Category Archives: drinks
See my post, On Baked Milk and Slow Cookers, for how to use a slow cooker to “bake” the milk before culturing.
One night, when we still lived in Liepāja, we were at Rimi picking up food for the next day or so and my husband decided he felt like ryazhenka. He loves the caramelized taste of the milk and thought I might like it. I did, though I couldn’t drink much of it at once. (It actually wound up being my gateway to drinking kefir!)
But, I hadn’t had ryazhenka again since well before we left…
We have a brand new little Chocolate Mint plant as part of our spring planting because I quite simply could not resist the York Peppermint Patty smell of its leaves. I knew this variety existed but I wasn’t expecting to find it at the local nursery.
We figured that since we like hot peppermint tea, making an iced version should be quite tasty. Turns out we were right, it’s really good and very refreshing. It’s a lot like lemonade – great to have a tall, cold glass of this when it’s hot and you’re working in the garden. While I don’t like traditional American iced teas, this is just right to me.
Plus, it’s a good way to use up mint.
My mom found a packet of basil seeds and decided to challenge me to figure out what to do with them. After some research, I found that the primary use was in a drink called “nam manglak” and that the little seeds would poof up into what seemed rather like tapioca pearls or frog eggs.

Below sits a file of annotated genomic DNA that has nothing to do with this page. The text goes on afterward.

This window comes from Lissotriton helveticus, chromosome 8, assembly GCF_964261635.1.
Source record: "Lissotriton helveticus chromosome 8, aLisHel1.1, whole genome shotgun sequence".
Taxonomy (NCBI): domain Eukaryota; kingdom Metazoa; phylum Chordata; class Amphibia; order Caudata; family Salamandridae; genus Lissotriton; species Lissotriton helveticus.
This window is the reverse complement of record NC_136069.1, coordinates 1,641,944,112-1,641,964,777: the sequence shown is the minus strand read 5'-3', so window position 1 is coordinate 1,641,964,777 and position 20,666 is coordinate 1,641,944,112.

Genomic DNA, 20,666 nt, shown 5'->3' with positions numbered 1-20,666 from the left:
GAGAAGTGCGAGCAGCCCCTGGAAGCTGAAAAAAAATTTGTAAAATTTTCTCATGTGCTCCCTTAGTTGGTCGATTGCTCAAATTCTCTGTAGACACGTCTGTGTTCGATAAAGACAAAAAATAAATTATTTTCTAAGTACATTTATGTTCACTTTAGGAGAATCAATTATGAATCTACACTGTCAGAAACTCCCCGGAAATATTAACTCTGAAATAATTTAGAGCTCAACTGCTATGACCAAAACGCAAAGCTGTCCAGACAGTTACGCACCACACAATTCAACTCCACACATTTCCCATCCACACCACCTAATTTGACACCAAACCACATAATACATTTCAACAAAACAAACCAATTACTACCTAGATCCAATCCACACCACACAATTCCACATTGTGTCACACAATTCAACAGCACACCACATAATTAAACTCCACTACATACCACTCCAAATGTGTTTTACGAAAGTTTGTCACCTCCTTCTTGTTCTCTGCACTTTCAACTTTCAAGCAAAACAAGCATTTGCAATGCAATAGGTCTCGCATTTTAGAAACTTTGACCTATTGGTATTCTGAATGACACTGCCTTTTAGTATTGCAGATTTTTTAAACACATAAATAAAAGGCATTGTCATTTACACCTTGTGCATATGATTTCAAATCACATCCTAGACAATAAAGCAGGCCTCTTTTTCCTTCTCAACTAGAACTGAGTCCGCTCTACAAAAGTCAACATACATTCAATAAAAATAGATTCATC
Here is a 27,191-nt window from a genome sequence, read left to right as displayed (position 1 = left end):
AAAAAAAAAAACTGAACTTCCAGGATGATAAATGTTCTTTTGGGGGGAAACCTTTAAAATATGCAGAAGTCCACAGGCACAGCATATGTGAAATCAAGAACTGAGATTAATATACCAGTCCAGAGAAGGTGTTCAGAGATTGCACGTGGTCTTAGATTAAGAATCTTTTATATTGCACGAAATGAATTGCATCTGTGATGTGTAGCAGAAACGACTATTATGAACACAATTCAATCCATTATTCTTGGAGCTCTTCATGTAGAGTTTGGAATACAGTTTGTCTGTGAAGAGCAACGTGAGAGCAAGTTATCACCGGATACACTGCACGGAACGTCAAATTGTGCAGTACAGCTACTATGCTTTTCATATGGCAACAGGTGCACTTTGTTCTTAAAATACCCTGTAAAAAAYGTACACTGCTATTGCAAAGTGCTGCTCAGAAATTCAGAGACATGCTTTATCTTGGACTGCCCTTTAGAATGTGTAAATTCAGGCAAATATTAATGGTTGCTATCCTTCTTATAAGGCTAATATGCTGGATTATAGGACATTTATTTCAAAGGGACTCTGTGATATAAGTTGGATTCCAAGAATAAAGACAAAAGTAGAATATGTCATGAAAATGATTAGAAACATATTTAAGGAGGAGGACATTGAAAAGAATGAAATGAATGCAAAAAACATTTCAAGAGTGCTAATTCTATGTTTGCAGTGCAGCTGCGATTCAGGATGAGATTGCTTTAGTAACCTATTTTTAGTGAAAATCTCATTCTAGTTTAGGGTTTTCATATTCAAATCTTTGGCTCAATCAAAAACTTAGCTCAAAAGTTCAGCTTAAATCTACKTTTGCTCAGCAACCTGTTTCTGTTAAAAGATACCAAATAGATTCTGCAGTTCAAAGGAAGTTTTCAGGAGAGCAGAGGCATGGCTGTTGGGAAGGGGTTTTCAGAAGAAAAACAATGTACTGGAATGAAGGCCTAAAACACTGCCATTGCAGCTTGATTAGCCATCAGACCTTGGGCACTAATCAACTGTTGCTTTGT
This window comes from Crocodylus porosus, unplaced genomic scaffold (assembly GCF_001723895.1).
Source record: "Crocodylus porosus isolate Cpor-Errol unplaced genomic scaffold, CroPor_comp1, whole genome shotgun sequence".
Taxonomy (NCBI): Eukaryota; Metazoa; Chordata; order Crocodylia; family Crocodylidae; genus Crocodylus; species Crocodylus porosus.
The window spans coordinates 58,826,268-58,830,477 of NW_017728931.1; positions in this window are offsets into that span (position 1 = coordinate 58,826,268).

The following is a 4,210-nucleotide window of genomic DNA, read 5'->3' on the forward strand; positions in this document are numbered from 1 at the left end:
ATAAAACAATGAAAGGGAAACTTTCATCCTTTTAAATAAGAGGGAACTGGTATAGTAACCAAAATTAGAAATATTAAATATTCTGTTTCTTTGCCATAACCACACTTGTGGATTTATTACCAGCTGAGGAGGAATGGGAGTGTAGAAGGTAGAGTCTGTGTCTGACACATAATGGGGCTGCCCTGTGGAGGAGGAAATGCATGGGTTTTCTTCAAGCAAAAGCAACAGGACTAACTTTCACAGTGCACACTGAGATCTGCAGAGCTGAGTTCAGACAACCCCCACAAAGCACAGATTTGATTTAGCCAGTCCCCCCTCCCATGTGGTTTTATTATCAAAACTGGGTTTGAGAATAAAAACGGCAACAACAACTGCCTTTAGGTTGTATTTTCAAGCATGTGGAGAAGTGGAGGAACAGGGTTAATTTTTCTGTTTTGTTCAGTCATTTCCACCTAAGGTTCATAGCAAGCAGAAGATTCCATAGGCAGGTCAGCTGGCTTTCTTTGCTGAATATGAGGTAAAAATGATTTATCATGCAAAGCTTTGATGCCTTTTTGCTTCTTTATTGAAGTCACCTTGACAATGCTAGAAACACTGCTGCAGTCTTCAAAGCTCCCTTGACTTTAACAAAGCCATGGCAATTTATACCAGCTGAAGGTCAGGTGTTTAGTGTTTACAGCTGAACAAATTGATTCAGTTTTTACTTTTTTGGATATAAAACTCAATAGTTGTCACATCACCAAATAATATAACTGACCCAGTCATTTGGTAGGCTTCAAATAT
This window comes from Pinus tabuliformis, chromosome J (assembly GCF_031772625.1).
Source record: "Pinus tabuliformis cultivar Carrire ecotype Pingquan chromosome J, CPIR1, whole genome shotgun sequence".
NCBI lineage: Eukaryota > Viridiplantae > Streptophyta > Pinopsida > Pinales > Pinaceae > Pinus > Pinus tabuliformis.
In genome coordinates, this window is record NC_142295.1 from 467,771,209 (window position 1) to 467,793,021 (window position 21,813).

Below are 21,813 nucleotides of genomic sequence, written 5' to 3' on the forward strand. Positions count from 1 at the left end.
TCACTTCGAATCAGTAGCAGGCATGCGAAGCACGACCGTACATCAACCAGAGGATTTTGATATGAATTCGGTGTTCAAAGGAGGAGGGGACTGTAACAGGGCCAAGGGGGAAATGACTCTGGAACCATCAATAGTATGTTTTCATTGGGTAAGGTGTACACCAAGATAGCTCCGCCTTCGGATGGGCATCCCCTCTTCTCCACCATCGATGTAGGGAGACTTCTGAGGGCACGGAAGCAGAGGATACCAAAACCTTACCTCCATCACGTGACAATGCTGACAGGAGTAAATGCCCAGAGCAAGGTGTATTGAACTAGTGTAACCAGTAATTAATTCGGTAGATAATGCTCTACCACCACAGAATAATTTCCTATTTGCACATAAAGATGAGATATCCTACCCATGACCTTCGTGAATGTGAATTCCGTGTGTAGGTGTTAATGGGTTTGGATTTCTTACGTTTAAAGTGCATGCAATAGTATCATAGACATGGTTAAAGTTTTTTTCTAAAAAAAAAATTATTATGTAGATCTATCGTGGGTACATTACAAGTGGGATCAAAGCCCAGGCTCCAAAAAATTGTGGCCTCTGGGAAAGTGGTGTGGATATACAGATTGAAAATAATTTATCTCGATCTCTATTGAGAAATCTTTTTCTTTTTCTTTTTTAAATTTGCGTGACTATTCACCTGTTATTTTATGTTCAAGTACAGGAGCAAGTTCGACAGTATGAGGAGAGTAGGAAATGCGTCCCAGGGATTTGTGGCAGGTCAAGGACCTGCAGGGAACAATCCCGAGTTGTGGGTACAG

They’re awfully fun to nibble on and will poof into small chewy spheres. It seems to take them about 30 minutes to completely soak up all of the water and poof completely, but they start poofing after just a few seconds.
In a lot of ways, I almost feel I shouldn’t post this since it calls for an ingredient that is potentially very difficult to obtain. Then again, it might not be, depending on where you live.
So what is this ingredient? Kvass extract.
Kompots is a simple drink made from dried fruit, water and sugar, along with a bit of citric acid or dry white wine. It can be served both hot and cold, the latter with whipped cream floated on top. In this one, we used cranberries to add the necessary acid, but you could use oranges or wine as well. It’s easy to make since most of the “cooking” is unattended soaking of one form or another — which makes it a great choice for making while you prepare a lot of other holiday dishes.
If you need a flavorful, not too sweet, and oh so delicious alternative to the typical punch or ‘nog this holiday season, give kompots a try.
It’s been a tiring day.
My feet hurt from standing too long in heels in a parking lot in front of a storefront my father’s looking seriously at renting for his business. All I wanted to do was go home, put my feet up and finish off the book I’m currently reading.
However, to do that effectively, a cold drink, alcoholic or not, is almost required in order to truly relax.